One attempt has already been made to classify William Pruitt. In 1993, the University of Alaska reclaimed him as one of their own by awarding him an honorary degree, and the legislature of that hitherto inhospitable region gave him a formal apology. However, the data above, rather than making easier the classification of Bill Pruitt, suggest that precise classification is impossible. Rather than regarding him as an individual of a known species, we must regard him as sui generis, and for that reason, I present for the degree of doctor of science, honoris causa, William Obadiah Pruitt.
Address to convocation
by Dr. William O. Pruitt, Jr.
You folks are at the completion of your formal education. You have been immersed in textbooks for periods of three, maybe four, maybe even five years. You have been isolated from the real world of nature outside.
This is a common problem today. Too many people become caught up in artificial stimulators and explanations of nature. This is what we call "keyboard ecology." Remember, all the information you read and studied in your textbooks originally had to be observed, counted and filtered through the eyes, brains and experiences of real-time field scientists.
For example: I recall a new faculty member excitedly telling me about a new bit of software that would display wolf ecology. There, on the computer screen, was a video of cartoon wolves moving between cartoon trees, stalking cartoon prey and cartoon interacting. I pointed out that my students at Taiga Biological station could, with a bit of luck and skill, observe the real thing instead of a cartoon. More importantly, that he should realize that the cartoons originally required real-time observation by a real-time biologist in the field in order to become known. It is now time for you to begin to contribute to this store of knowledge.
This is not a new problem. In 1571, a Danish professor, Peder Sorenson (later Latinized to Petrus Severinus) wrote:
"Go my sons, burn your books,
Buy yourselves stout shoes,
Get away to the mountains, the deserts,
And the deepest recesses of the earth.
In this way and no other
Will you gain a true knowledge of things
And of their properties."
(With the prices of textbooks being what they are, I don't think you should take that "burning" bit too seriously).
But the part about stout shoes, the mountains, the deserts and the deepest recesses of the earth holds true today.
Consider: "Gain a true knowledge of things and of their properties:"
Rainfall. Listen to a rain shower on bare, smooth glaciated granite.
Listen to a rain shower on a birch forest with a floor of dead leaves.
Each sounds different. Why?
Consider: a snow cover. Over most of Canada the snow cover undergoes constant metamorphosis because of the difference in temperature between the warm earth and the dry, very cold air above. A snow crystal next to the earth is relatively warm, say at minus-5 degrees Celsius. The crystal above is a bit colder, and the one above it colder still. Now the bottom-most crystal is warmer because its atoms are moving, vibrating. Occasionally, a molecule of water spins off and attaches itself to the next older object, which is the crystal above it. Over time, the bottom-most layer is eroded away and the molecules are attached to the next higher layer. They do not attach haphazardly but in a precise order. The end result is that the base of the snow cover metamorphoses into a series of vertical columns, each composed of a number of little scrolled pyramids of ice looking as if they are made of tiny glass logs.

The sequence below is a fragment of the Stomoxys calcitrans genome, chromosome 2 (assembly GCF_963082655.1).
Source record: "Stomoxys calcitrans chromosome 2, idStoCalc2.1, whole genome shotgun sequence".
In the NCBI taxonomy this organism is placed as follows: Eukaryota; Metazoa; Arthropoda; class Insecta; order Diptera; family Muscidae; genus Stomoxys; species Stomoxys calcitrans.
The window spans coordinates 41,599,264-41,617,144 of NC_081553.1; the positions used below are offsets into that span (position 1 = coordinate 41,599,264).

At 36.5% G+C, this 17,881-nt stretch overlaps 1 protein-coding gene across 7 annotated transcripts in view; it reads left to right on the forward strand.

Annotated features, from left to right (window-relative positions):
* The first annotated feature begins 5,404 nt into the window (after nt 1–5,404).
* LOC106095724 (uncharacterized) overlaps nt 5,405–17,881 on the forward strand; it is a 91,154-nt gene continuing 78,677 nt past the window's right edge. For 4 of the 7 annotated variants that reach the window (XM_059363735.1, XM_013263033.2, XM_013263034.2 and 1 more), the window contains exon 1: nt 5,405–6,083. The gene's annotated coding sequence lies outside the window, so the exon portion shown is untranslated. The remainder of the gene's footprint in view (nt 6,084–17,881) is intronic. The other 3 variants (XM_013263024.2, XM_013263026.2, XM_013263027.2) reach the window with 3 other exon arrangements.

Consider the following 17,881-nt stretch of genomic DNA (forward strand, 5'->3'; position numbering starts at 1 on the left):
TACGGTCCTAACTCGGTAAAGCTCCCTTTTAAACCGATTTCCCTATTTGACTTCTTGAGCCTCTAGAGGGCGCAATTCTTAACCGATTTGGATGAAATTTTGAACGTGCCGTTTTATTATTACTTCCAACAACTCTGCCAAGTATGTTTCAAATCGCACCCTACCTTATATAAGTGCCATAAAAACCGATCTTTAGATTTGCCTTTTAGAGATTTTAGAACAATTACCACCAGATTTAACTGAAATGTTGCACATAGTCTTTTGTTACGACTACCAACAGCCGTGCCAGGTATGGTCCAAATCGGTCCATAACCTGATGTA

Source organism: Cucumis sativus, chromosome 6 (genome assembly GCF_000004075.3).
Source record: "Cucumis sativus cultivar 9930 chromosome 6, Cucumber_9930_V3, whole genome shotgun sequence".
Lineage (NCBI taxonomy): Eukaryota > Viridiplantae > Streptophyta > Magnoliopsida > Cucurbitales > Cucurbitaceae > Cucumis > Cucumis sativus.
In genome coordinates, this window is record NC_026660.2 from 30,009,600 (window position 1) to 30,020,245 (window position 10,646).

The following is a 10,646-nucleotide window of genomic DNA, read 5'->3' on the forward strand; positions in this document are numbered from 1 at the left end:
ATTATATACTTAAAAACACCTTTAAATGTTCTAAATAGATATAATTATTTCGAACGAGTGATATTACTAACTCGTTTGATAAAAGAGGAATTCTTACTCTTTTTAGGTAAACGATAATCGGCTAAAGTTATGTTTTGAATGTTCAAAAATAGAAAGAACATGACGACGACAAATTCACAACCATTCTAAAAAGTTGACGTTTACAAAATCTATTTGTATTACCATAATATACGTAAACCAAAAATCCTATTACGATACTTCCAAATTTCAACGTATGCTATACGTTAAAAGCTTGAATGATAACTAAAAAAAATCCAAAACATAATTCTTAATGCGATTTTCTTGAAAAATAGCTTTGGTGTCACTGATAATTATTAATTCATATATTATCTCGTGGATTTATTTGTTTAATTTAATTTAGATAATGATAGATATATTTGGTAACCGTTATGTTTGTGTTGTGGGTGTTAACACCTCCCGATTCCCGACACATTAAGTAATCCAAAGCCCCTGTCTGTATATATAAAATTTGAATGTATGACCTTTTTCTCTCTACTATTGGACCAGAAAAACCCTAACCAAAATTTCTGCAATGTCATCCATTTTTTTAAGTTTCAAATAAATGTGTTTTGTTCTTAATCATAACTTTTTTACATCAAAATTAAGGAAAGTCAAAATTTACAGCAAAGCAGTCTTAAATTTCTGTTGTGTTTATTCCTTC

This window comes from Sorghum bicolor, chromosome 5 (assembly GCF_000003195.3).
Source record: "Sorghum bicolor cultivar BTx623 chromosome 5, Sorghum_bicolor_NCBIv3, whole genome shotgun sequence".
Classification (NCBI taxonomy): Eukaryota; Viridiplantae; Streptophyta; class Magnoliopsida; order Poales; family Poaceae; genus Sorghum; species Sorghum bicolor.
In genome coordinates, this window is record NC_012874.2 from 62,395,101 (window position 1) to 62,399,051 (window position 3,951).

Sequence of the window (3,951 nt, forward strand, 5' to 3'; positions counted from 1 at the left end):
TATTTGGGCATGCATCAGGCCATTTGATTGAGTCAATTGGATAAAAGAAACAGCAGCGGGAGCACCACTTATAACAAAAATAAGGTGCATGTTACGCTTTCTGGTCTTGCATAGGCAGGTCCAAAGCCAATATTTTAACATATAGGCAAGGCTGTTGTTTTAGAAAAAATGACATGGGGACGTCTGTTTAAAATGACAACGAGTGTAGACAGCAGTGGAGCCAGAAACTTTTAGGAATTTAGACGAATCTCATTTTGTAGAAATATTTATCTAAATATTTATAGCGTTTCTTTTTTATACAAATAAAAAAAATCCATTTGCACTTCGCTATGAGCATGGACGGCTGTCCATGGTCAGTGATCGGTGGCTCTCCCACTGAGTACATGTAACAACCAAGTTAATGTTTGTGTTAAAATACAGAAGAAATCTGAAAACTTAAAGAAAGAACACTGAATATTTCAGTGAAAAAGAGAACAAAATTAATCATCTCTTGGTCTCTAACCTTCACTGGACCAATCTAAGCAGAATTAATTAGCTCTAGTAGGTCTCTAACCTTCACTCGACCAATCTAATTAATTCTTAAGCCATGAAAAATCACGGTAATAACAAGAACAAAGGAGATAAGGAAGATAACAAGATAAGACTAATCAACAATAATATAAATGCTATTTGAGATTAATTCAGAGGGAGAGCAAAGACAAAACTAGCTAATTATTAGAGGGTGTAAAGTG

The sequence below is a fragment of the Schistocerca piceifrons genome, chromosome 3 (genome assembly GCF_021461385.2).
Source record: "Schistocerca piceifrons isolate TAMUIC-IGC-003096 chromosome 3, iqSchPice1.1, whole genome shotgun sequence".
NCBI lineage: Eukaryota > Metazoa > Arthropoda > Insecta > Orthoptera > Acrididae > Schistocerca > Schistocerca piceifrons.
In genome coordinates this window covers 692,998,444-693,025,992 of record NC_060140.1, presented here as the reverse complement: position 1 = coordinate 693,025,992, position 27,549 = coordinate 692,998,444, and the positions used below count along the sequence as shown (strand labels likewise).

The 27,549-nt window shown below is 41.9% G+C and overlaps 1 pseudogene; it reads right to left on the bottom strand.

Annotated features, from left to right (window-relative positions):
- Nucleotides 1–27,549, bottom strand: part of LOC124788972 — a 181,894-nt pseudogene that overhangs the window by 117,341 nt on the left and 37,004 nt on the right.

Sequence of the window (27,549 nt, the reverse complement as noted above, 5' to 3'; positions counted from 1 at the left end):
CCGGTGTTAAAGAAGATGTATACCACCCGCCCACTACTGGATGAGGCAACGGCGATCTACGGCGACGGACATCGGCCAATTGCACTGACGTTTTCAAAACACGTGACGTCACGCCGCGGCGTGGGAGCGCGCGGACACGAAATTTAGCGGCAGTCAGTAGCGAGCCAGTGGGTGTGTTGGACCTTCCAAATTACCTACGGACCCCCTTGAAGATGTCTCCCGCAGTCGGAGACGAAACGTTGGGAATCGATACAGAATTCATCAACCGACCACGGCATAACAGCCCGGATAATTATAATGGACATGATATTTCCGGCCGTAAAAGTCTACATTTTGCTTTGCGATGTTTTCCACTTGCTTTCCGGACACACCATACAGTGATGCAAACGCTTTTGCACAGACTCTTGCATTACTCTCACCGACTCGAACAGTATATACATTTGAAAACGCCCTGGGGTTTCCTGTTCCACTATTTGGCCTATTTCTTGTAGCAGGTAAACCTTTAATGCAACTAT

This lattice-like structure of the basal part of the snow cover is properly termed "pukak". Now, pukak is of extreme importance to the small mammals (mice, voles and shrews) and winter-active invertebrates as well. In fact, my researches have told me that without the winter snow cover and the conditions that cause pukak to form, small mammals would be unable to over-winter in the Canadian boreal forest. Small mammals are the base of the carnivore food chains and loss of them would cause effects to resound through the food web.
We all know that there is only one species of small mammal native to the island of Newfoundland: the Meadow Vole or "Microtus". The standard explanation is that the Strait of Belle Isle has acted as a barrier and this one species has happened to cross the strait successfully.
During my years in Newfoundland, I dug many, many pits in the snow cover down to the earth and recorded the thickness, temperature, hardness and density of each layer. In all my researches in Newfoundland I never found any pukak layer. The snow cover rested directly on the forest floor. Why was this?
Remember that the reason pukak forms is a constant flow of heat from the earth to the cold, dry air above the snow cover. Now, cold, dry air does not occur very often or for very long periods in Newfoundland. So, heat periodically flows downward as well as upward through the snow cover.
I interpret the reason that there is one species of small mammal in Newfoundland is not the failure of other species to cross the Strait of Belle Isle, but the lack of a pukak layer. The animals would have to spend too much energy digging through the dense, heavy maritime snow cover to survive on this island.
All hypotheses are derived in order to be tested. Maybe some day I will have the opportunity to test this one.
But the important point I want to make is that this hypothesis has been derived not from comparing knowledge filtered through books and computer screens but from "stout shoes" (actually, in my case, Finnish farmers' winter boots) and digging down to the deepest recesses of the snow cover and learning the "true knowledge of things and of their properties."
If I may, I will leave this copy of Severinus' precept with your President. Perhaps he will frame it and hang it for future students to read and absorb.
I wish you good luck and good health in your careers and I thank you for all your kind attention.
© Copyright 2002 Memorial University of Newfoundland